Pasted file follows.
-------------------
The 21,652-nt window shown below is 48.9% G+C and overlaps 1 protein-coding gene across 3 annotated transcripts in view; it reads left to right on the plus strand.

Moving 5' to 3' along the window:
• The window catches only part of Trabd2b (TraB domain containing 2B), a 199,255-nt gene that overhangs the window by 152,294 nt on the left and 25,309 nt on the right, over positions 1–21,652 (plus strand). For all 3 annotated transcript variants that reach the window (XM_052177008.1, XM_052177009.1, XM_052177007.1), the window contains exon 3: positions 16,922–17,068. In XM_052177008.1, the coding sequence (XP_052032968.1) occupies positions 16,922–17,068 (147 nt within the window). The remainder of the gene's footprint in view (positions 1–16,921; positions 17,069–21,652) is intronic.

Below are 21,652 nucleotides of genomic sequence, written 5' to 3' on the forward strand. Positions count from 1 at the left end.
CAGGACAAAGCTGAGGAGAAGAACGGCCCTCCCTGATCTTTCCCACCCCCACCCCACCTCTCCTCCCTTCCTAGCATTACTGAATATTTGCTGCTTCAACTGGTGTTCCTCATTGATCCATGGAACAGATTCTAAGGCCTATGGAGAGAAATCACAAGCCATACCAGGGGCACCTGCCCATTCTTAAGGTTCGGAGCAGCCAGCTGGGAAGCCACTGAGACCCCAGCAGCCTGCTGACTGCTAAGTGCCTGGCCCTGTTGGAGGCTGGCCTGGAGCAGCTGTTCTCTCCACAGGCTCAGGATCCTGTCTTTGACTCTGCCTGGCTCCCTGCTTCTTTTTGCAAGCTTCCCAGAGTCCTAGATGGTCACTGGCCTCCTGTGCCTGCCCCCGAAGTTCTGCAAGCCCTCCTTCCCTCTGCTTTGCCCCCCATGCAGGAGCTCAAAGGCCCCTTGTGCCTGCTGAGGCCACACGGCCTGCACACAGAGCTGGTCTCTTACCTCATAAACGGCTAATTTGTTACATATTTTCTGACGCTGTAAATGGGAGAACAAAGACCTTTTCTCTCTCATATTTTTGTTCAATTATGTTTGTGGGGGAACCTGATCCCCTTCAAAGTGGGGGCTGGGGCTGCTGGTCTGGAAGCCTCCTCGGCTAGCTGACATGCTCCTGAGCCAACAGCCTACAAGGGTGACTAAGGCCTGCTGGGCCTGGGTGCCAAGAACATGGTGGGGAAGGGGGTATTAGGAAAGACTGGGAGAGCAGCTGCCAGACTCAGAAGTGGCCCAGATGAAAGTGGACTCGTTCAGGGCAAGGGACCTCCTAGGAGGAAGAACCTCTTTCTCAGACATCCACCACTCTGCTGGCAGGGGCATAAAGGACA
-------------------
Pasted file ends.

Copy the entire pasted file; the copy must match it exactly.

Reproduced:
The 21,652-nt window shown below is 48.9% G+C and overlaps 1 protein-coding gene across 3 annotated transcripts in view; it reads left to right on the plus strand.

Moving 5' to 3' along the window:
• The window catches only part of Trabd2b (TraB domain containing 2B), a 199,255-nt gene that overhangs the window by 152,294 nt on the left and 25,309 nt on the right, over positions 1–21,652 (plus strand). For all 3 annotated transcript variants that reach the window (XM_052177008.1, XM_052177009.1, XM_052177007.1), the window contains exon 3: positions 16,922–17,068. In XM_052177008.1, the coding sequence (XP_052032968.1) occupies positions 16,922–17,068 (147 nt within the window). The remainder of the gene's footprint in view (positions 1–16,921; positions 17,069–21,652) is intronic.

Below are 21,652 nucleotides of genomic sequence, written 5' to 3' on the forward strand. Positions count from 1 at the left end.
CAGGACAAAGCTGAGGAGAAGAACGGCCCTCCCTGATCTTTCCCACCCCCACCCCACCTCTCCTCCCTTCCTAGCATTACTGAATATTTGCTGCTTCAACTGGTGTTCCTCATTGATCCATGGAACAGATTCTAAGGCCTATGGAGAGAAATCACAAGCCATACCAGGGGCACCTGCCCATTCTTAAGGTTCGGAGCAGCCAGCTGGGAAGCCACTGAGACCCCAGCAGCCTGCTGACTGCTAAGTGCCTGGCCCTGTTGGAGGCTGGCCTGGAGCAGCTGTTCTCTCCACAGGCTCAGGATCCTGTCTTTGACTCTGCCTGGCTCCCTGCTTCTTTTTGCAAGCTTCCCAGAGTCCTAGATGGTCACTGGCCTCCTGTGCCTGCCCCCGAAGTTCTGCAAGCCCTCCTTCCCTCTGCTTTGCCCCCCATGCAGGAGCTCAAAGGCCCCTTGTGCCTGCTGAGGCCACACGGCCTGCACACAGAGCTGGTCTCTTACCTCATAAACGGCTAATTTGTTACATATTTTCTGACGCTGTAAATGGGAGAACAAAGACCTTTTCTCTCTCATATTTTTGTTCAATTATGTTTGTGGGGGAACCTGATCCCCTTCAAAGTGGGGGCTGGGGCTGCTGGTCTGGAAGCCTCCTCGGCTAGCTGACATGCTCCTGAGCCAACAGCCTACAAGGGTGACTAAGGCCTGCTGGGCCTGGGTGCCAAGAACATGGTGGGGAAGGGGGTATTAGGAAAGACTGGGAGAGCAGCTGCCAGACTCAGAAGTGGCCCAGATGAAAGTGGACTCGTTCAGGGCAAGGGACCTCCTAGGAGGAAGAACCTCTTTCTCAGACATCCACCACTCTGCTGGCAGGGGCATAAAGGACA